With Platelet-Rich Fibrin (PRF) therapy we now have a new treatment designed to directly harness the natural regenerative abilities of the human body and focus them efficiently on dental applications. Platelet Rich Fibrin techniques can be used to accelerate the recovery process following a dental procedure, or it can be utilized to repair and replace damaged oral tissues directly.

Platelet-Rich Fibrin (PRF)

What is Platelet Rich Fibrin?

Platelet Rich Fibrin (PRF), is the latest, and surprisingly well-established therapeutic technique. The healing potential of platelets has been known for over 20 years.

Platelet Rich Fibrin is derived from a small amount of a patient’s blood which is centrifuged and processed to separate red blood cells from platelets and leukocytes which form the basis of a complex fibrin matrix membrane. When a PRF matrix membrane is placed over a wound, the platelets are activated releasing several regenerative proteins with real therapeutic potential. It is a process that harvests stem cells and growth factors from the patient’s own blood which can then be put in to surgical sites to encourage more rapid healing and better bone and tissue formation.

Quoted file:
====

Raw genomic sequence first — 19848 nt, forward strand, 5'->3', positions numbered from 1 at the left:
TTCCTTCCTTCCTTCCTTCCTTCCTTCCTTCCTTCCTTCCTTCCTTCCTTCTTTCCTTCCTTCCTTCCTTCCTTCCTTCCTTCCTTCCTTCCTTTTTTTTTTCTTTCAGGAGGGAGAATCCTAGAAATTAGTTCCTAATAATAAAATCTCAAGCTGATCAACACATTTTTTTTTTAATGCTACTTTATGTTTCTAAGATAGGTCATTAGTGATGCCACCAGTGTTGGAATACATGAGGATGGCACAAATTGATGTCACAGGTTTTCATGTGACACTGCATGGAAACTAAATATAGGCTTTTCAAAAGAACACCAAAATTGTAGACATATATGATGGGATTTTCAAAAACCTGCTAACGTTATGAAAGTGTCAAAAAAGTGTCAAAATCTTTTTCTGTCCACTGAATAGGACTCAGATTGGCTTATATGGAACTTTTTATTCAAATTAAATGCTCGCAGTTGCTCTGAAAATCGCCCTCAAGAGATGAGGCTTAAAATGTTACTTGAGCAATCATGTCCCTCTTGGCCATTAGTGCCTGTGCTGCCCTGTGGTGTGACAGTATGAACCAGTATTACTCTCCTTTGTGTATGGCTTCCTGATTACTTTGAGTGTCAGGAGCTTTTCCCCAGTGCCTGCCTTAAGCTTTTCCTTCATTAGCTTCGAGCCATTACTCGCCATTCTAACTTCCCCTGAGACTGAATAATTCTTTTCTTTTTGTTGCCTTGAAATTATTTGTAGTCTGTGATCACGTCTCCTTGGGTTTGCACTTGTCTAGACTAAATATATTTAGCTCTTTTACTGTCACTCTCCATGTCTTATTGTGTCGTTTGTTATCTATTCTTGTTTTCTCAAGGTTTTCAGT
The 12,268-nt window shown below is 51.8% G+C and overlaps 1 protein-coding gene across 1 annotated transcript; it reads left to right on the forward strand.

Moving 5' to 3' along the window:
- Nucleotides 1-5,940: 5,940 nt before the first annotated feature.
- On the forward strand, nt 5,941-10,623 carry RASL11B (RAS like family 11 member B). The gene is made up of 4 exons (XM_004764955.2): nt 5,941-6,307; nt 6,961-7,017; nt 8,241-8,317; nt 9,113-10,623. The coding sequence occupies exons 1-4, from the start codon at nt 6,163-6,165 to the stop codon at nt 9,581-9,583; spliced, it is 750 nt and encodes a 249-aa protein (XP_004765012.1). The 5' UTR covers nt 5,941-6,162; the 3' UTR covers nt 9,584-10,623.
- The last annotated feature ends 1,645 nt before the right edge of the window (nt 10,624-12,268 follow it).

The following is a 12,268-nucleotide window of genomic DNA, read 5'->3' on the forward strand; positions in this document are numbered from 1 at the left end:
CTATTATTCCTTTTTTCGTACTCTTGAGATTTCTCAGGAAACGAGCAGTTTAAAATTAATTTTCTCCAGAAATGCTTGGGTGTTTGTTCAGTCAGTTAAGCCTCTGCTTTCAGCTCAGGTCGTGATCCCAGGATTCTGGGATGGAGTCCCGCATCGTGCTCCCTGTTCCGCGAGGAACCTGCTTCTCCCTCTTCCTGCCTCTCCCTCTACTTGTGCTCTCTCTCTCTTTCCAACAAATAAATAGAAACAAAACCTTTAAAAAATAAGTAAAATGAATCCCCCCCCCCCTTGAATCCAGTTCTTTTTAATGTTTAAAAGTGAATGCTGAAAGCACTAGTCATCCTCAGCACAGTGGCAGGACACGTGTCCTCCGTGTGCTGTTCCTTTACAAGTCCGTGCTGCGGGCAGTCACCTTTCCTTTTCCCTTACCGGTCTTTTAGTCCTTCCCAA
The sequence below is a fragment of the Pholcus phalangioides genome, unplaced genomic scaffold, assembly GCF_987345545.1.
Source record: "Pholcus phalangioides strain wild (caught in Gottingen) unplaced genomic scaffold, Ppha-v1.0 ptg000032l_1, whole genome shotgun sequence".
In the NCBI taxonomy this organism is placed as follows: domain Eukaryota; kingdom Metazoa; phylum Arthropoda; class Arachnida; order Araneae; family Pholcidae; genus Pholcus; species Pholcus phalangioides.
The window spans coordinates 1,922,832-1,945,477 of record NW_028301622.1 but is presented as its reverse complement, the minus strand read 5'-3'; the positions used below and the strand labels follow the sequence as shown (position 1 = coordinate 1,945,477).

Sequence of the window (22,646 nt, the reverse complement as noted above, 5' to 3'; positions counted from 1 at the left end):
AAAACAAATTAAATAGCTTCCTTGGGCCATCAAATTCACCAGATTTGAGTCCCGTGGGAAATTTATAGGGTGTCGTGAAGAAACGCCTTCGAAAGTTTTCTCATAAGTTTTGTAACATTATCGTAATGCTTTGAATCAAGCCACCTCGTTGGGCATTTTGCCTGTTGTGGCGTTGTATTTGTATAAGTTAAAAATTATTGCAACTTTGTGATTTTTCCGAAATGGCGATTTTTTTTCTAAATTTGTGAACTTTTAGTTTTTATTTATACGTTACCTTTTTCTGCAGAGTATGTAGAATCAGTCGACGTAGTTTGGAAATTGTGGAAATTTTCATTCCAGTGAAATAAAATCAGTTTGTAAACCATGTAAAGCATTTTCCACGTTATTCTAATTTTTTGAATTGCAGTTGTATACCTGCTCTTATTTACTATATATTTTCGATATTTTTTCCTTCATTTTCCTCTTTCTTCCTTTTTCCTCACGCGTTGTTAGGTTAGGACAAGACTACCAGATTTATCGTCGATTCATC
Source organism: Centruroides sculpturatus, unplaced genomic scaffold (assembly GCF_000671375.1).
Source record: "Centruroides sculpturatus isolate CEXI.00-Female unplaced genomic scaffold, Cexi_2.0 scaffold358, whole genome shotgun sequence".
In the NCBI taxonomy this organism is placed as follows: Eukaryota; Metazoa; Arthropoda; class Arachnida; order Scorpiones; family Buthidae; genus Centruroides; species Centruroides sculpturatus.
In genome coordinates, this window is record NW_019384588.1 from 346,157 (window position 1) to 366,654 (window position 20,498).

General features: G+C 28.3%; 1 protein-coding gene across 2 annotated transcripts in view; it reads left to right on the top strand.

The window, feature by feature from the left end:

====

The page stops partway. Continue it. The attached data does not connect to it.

PRF can be of benefit in all surgical procedures from simple extractions to complex bone grafts. PRF has been shown to speed up the healing time following surgery and reduce the risk of post-operative infection. In addition it can help reduce the amount of bone lost after a tooth has been extracted and retaining sufficient bone height is essential for any future implant placement.

Who requires PRF ?

How much blood will be taken ?

Usually only one to two tubes, roughly the same as a normal blood test.

How is PRF made?

If we Periodontist at FMS feel the PRF procedure is of benefit we will firstly discuss this with you and if you decide together to go ahead then we will take a small amount of blood from you that will then be placed into a special centrifuge where it is spun to separate the red blood cells away from the beneficial white cells creating a special high fibrin substance called PRF (Platelet-Rich Fibrin) . This will then be used at your surgical site.

This tissue contains high concentrations of the most important components of a normal blood clot which means the following:
• Quick healing
• No adverse reactions
• Good regenerative ability
• Less chance of infection
• Reduced postoperative pain
• Accelerated bone formation

The PRF procedure doesn’t take any longer than a normal surgery would, apart from taking the blood sample patients will be unaware of anything different.